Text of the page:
By Andrew Bamford.
The inaugural From Reason to Revolution series conference took place on Sunday 29 April at York Army Museum. Fans of Century of the Soldier will know that the conference tied to that series has become an eagerly-anticipated annual fixture, and after an opening event attended by over 40 people it seems as if its eighteenth century equivalent is set to follow suit.
For anyone not familiar with the York Army Museum (http://www.yorkarmymuseum.co.uk/), it’s worth including a word about our hosts. Housing the regimental museums of the Yorkshire Regiment and the Royal Dragoon Guards, the museum occupies a purpose-designed underground space in the centre of York and is a perfect example of a modern museum that still retains a traditional collections-driven ethos. Perfect for fans of the From Reason to Revolution series, the collection is heavy on items from the eighteenth century and the Napoleonic Wars, with artefacts relating to campaigns stretching from Dettingen to Waterloo. The main museum gallery also houses an area for talks and lectures, which was taken over for the conference, and a mess table from which our buffet lunch was served, so that the whole event could take place in one room.
Our theme for the conference was ‘Command and Leadership’, which was explored in a variety of different ways by eight speakers whose papers took in the armies of France, Austria, Portugal, and Britain (and touched in passing on those of Prussia and the Netherlands too), and whose geographical remit encompassed North America, Europe, and Africa. Our speakers themselves were an international bunch, with Yves Martin joining us from France and German scholar Tobias Roeder making the slightly shorter trip from his current position at Clare College, Cambridge.
We began with a panel looking at lower-level leadership, with a focus on ideas of expertise and professionalism. Will Raffle’s paper on New France explored the tensions between local expert knowledge and professional officers from the mother country, taking as its case study the campaign for Oswego in 1756. Tobias Roeder looked at the Habsburg officer corps during the eighteenth century and the tensions between the dictates imposed by the profession of arms on the one hand and the social expectations of a gentleman on the other. Lastly, Mark Thompson looked at a little-known body of men from the Peninsular War in the shape of the Portuguese Army’s corps of engineers. Although larger than the British Royal Engineers when the war began, the role of this corps has been largely overlooked by Anglo-centric historians.
After a buffet lunch and the chance for a guided tour of the museum, proceedings resumed in the afternoon with the first of two panels with a more specific chronological focus. This consisted of two papers looking at the opposing commanders in the Jacobite Rising of 1745, which threw up some interesting parallels between two young royals who were both obliged to rely on their own charisma and force of character to address difficult and complex military situations. For Charles Edward Stuart, Jacobite Prince of Wales, the challenge was to create an army from scratch out of a collection of self-willed and self-opinionated individuals. Arran Johnston’s paper looked at how he did this, but also at the tensions that were inherent in the Jacobite command structure. Conversely, Prince William, Duke of Cumberland, inherited command of an army of regular troops but one which had its morale at rock bottom after defeat at Falkirk. Jonathan Oates looked at how Cumberland was able to restore order and self-respect to his command, and take it on to victory at Culloden.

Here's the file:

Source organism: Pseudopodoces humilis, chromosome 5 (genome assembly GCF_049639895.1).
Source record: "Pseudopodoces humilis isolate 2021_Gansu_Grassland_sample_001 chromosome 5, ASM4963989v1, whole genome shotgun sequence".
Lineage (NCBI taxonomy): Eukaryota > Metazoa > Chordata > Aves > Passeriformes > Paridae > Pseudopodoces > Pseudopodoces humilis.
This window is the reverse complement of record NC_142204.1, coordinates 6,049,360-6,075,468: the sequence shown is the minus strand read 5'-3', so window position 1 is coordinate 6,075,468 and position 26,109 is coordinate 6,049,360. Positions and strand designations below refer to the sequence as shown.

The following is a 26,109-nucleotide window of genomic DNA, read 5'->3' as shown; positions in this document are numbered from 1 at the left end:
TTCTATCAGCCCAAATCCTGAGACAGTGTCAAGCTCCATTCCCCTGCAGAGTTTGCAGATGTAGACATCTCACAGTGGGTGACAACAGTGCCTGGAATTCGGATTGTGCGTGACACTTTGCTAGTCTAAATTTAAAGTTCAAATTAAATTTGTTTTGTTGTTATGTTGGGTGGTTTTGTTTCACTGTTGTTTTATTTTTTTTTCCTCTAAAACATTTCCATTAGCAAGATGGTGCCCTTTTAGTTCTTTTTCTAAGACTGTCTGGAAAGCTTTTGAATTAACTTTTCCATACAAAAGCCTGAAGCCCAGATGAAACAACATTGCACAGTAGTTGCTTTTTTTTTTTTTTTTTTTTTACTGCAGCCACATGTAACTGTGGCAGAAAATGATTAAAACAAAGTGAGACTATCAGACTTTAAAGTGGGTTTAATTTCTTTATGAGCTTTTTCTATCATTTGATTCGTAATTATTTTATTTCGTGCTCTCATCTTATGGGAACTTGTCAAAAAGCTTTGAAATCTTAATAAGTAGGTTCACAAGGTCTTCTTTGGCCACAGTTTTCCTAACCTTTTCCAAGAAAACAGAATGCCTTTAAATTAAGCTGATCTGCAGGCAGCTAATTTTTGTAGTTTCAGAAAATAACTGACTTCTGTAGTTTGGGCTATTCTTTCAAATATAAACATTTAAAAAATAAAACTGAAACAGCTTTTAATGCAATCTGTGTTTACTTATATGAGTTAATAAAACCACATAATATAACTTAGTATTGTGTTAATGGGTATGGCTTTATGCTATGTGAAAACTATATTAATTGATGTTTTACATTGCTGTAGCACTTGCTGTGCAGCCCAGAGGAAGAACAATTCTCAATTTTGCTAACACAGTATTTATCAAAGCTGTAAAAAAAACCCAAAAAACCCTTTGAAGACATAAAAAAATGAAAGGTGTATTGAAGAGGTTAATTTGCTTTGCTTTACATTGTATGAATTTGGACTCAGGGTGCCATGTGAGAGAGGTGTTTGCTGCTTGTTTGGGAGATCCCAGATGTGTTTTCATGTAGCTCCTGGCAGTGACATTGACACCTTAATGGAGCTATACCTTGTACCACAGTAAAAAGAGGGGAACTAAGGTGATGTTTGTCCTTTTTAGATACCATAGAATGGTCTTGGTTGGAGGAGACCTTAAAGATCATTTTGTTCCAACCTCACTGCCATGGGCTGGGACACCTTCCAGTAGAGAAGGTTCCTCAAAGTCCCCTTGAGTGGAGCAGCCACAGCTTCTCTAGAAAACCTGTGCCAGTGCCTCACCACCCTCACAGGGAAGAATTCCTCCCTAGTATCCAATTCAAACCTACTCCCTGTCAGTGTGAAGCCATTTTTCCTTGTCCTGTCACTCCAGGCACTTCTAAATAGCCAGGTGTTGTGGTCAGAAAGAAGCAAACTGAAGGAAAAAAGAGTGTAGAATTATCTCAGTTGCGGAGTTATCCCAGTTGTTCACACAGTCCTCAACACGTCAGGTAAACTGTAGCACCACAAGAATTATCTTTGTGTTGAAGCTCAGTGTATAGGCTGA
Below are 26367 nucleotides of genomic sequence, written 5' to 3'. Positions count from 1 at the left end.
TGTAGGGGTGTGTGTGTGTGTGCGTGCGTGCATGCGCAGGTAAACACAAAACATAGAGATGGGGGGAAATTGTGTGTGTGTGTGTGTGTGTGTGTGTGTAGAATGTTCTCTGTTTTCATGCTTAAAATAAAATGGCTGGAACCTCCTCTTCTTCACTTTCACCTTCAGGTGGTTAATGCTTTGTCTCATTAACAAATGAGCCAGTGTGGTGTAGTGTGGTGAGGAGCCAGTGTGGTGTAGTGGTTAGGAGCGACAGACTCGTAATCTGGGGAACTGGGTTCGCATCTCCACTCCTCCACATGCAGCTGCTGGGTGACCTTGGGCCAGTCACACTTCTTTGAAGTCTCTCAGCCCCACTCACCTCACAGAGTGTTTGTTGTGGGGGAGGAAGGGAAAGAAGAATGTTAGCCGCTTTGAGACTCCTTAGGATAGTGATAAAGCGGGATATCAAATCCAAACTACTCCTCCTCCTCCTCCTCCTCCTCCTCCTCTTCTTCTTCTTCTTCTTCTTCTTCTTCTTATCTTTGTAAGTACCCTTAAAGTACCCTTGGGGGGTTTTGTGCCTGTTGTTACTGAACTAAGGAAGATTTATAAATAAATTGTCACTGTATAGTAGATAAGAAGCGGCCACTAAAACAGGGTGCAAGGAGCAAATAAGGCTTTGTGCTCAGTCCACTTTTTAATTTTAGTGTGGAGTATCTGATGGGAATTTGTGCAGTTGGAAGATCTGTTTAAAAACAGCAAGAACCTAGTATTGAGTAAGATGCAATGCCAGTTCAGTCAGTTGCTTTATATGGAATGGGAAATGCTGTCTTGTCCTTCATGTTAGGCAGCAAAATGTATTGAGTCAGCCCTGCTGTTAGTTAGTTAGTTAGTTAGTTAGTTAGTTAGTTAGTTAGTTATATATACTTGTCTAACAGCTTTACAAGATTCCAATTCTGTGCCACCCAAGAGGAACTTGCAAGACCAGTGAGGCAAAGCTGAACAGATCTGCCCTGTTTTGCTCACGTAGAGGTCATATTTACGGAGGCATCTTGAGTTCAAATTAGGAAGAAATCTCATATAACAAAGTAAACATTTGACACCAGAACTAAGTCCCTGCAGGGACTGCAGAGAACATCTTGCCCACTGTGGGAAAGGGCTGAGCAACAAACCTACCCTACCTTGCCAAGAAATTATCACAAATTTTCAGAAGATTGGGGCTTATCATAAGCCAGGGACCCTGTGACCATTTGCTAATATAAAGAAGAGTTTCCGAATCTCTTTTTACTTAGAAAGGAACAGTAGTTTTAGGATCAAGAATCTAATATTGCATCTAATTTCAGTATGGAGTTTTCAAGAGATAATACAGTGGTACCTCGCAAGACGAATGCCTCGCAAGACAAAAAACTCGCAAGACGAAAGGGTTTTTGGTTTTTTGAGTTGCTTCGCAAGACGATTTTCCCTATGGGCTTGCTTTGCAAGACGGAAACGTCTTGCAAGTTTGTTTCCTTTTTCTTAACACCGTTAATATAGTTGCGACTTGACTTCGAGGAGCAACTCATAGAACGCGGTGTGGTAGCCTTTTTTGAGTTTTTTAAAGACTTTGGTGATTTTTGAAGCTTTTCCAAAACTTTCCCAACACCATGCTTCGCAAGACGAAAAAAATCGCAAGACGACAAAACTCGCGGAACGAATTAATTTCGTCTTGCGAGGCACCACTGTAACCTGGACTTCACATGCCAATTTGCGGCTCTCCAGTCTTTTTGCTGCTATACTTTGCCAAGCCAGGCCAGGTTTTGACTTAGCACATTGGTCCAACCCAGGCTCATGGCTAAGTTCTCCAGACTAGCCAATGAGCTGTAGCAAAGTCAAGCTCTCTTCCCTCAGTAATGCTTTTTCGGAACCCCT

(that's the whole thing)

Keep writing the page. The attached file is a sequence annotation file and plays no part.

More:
Our final panel jumped forwards by a half-century, to look at the events of the French Revolutionary Wars. Carole Divall began by looking at the Flanders campaigns of 1793-1795, considering the problems faced by generals on both sides and concluding that all would have been far better off had their respective political masters left them to it. Jacqueline Reiter, by contrast, looked at someone who was both general and politician in the shape of John Pitt, 2nd Earl of Chatham, and her paper on his role in the 1799 Helder Campaign both restored a reputation as a brigadier unfairly sullied by Sir John Fortescue but also considered the tensions caused by his dual role as subordinate general on the one hand and senior cabinet minister on the other. Finally, Yves Martin looked at the three very different personalities who successively commanded the French Army of the Orient in Egypt, providing very illuminating pen-portraits of three larger-than-life characters each with pronounced strengths and weaknesses.
The proceedings of the conference will be published next year, and it is hoped to launch them at a second conference which, in contrast to this one, is planned to take a look at the armies of the era from the bottom up showcase new work on the lives of ordinary soldiers.
In closing, it is necessary to thank again our hosts at York Army Musuem who did everything they could to make us welcome, to the Society for Army Historical Research (http://www.sahr.org.uk/), which generously sponsored the event, to the chairs of the three panels, and to all eight speakers.